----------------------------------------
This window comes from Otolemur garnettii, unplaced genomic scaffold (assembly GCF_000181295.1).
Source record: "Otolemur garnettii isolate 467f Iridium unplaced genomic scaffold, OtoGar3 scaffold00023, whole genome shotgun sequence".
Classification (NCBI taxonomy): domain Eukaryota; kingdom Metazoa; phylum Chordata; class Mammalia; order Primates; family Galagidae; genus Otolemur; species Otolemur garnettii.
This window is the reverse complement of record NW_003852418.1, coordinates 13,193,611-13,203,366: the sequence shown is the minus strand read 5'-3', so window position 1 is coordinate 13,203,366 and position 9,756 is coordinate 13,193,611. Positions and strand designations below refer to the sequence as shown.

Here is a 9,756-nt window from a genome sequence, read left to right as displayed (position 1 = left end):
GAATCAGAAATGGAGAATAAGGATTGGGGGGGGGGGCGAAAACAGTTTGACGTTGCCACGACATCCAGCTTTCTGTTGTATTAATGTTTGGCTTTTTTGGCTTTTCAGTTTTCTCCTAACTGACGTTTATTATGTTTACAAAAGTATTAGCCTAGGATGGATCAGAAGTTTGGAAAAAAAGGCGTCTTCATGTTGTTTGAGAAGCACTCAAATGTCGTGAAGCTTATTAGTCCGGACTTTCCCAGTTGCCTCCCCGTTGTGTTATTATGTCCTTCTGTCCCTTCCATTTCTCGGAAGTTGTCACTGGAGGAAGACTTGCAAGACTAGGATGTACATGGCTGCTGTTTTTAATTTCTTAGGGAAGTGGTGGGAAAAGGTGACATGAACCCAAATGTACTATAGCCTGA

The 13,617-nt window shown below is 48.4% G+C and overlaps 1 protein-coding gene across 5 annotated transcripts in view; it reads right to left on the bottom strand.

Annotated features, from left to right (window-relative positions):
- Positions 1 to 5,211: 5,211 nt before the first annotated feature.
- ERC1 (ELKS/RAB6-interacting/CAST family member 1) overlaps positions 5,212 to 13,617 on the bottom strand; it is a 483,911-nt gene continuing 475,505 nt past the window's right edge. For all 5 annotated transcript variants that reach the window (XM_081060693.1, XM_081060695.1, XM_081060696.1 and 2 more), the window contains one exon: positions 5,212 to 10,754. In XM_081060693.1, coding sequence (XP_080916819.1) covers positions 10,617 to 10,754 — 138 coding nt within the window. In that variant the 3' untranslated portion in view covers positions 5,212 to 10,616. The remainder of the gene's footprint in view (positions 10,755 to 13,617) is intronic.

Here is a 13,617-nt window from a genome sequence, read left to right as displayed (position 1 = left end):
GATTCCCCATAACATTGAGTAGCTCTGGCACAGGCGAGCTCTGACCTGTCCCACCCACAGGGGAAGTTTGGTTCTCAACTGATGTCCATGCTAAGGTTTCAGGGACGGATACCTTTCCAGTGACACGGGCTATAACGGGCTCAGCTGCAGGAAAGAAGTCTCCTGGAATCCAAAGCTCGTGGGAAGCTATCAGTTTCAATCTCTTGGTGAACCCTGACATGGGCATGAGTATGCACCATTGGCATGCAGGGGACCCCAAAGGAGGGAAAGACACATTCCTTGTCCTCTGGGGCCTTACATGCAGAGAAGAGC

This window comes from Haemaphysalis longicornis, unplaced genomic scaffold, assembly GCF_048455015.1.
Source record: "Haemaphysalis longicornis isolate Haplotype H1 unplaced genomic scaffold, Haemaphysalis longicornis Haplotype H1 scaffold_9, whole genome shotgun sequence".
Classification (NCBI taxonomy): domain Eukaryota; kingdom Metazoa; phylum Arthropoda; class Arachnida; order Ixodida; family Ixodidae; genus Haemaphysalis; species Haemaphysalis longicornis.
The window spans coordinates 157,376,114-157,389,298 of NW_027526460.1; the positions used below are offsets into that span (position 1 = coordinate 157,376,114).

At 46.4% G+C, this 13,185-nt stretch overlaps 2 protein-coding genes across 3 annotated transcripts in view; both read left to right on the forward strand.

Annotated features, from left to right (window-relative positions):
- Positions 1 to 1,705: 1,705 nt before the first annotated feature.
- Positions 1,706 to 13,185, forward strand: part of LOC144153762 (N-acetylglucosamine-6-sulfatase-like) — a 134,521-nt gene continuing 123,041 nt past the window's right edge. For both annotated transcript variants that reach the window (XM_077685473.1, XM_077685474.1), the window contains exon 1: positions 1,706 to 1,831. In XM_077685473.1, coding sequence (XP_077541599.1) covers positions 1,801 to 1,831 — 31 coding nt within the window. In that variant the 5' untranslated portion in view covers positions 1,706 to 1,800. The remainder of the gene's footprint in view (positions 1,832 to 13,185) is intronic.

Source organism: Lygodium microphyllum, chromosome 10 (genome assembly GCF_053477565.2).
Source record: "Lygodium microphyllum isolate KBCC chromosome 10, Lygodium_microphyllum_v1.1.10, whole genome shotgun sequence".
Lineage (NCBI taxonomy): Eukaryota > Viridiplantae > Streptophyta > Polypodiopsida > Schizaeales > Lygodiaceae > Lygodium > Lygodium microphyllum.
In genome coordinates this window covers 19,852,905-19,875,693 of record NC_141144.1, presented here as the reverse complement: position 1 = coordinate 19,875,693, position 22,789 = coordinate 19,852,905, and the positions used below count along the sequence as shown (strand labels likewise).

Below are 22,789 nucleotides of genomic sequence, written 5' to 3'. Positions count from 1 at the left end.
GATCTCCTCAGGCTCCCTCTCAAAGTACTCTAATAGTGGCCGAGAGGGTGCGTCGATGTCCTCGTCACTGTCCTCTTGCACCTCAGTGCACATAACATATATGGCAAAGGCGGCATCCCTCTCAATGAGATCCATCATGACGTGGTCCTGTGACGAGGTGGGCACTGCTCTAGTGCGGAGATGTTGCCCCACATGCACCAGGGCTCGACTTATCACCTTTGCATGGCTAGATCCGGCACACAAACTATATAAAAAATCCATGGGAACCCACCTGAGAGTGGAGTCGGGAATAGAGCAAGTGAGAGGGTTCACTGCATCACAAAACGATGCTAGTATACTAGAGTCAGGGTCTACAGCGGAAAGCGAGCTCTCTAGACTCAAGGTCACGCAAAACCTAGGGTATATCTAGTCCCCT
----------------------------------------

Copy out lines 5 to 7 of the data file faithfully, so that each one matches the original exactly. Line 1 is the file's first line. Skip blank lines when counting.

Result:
Here is a 9,756-nt window from a genome sequence, read left to right as displayed (position 1 = left end):
GAATCAGAAATGGAGAATAAGGATTGGGGGGGGGGGCGAAAACAGTTTGACGTTGCCACGACATCCAGCTTTCTGTTGTATTAATGTTTGGCTTTTTTGGCTTTTCAGTTTTCTCCTAACTGACGTTTATTATGTTTACAAAAGTATTAGCCTAGGATGGATCAGAAGTTTGGAAAAAAAGGCGTCTTCATGTTGTTTGAGAAGCACTCAAATGTCGTGAAGCTTATTAGTCCGGACTTTCCCAGTTGCCTCCCCGTTGTGTTATTATGTCCTTCTGTCCCTTCCATTTCTCGGAAGTTGTCACTGGAGGAAGACTTGCAAGACTAGGATGTACATGGCTGCTGTTTTTAATTTCTTAGGGAAGTGGTGGGAAAAGGTGACATGAACCCAAATGTACTATAGCCTGA

The 13,617-nt window shown below is 48.4% G+C and overlaps 1 protein-coding gene across 5 annotated transcripts in view; it reads right to left on the bottom strand.